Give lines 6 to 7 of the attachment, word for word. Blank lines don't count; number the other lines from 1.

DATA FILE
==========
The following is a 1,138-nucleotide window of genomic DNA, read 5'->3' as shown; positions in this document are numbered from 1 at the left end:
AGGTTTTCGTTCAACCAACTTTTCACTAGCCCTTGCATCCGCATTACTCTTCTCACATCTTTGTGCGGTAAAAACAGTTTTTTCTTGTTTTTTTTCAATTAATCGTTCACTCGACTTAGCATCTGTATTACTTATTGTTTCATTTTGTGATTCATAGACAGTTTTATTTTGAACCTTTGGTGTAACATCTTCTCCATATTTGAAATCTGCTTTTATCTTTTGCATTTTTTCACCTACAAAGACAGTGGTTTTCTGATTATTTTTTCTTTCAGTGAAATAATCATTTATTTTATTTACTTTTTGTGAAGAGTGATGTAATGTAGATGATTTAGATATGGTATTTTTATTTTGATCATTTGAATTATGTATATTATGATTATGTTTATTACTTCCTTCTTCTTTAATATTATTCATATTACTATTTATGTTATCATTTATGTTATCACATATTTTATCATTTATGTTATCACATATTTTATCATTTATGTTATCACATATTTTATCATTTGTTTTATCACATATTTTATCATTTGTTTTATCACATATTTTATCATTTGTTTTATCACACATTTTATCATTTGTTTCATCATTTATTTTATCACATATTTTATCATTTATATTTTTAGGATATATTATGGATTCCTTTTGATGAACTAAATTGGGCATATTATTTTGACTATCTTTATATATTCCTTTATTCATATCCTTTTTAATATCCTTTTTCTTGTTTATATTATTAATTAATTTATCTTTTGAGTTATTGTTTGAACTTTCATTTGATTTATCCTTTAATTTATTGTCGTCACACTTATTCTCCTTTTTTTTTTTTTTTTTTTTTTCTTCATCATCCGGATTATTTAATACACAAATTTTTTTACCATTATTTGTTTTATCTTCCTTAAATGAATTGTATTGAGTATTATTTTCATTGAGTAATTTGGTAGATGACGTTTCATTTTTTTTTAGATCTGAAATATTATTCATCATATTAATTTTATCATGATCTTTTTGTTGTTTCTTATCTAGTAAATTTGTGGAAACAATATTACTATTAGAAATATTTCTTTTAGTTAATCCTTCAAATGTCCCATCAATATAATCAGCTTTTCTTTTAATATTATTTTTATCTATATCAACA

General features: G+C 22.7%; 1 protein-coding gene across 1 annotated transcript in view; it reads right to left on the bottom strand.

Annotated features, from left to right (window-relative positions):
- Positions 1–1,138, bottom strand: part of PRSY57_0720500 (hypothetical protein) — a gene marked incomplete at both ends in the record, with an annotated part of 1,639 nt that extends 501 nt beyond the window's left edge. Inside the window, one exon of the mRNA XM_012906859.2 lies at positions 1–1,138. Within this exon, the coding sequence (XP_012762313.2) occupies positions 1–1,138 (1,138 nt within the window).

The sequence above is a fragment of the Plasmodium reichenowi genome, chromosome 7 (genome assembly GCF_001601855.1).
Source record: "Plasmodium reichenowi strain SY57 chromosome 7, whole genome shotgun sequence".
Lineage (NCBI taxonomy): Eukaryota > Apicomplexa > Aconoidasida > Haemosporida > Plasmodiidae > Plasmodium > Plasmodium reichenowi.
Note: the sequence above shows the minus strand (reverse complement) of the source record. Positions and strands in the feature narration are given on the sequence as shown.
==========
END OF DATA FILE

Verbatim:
The sequence above is a fragment of the Plasmodium reichenowi genome, chromosome 7 (genome assembly GCF_001601855.1).
Source record: "Plasmodium reichenowi strain SY57 chromosome 7, whole genome shotgun sequence".